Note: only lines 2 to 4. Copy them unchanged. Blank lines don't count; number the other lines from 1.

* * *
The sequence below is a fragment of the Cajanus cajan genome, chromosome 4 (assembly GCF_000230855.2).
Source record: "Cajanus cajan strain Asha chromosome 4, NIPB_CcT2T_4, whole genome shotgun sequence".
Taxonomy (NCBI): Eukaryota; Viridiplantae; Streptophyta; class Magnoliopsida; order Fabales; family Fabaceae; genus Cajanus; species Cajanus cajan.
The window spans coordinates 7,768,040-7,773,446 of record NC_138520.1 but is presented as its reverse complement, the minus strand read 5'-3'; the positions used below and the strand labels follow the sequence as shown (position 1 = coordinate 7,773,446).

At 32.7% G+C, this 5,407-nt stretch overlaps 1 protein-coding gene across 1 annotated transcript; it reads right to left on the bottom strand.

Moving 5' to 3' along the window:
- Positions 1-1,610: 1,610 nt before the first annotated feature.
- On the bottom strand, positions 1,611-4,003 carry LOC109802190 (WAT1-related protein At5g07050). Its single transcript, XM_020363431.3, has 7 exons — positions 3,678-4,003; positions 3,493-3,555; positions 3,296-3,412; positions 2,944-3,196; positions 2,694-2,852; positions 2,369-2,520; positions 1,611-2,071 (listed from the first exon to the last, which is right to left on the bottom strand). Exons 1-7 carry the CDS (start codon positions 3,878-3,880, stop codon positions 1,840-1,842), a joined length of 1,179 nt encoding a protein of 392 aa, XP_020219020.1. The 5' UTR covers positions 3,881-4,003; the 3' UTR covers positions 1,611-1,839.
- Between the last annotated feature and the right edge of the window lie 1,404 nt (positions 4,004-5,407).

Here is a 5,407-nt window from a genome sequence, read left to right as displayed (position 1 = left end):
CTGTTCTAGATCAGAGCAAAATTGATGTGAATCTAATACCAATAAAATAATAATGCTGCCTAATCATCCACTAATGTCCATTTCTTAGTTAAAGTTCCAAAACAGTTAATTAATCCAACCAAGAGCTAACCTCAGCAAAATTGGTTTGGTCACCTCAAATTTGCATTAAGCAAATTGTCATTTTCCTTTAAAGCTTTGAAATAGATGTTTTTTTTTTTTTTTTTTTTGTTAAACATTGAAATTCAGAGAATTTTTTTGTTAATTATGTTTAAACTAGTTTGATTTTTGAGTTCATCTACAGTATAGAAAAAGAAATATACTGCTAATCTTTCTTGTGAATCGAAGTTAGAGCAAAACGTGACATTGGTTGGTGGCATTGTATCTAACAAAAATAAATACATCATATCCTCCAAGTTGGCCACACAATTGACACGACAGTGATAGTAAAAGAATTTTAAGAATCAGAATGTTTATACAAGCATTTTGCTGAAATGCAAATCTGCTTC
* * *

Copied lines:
Source record: "Cajanus cajan strain Asha chromosome 4, NIPB_CcT2T_4, whole genome shotgun sequence".
Taxonomy (NCBI): Eukaryota; Viridiplantae; Streptophyta; class Magnoliopsida; order Fabales; family Fabaceae; genus Cajanus; species Cajanus cajan.
The window spans coordinates 7,768,040-7,773,446 of record NC_138520.1 but is presented as its reverse complement, the minus strand read 5'-3'; the positions used below and the strand labels follow the sequence as shown (position 1 = coordinate 7,773,446).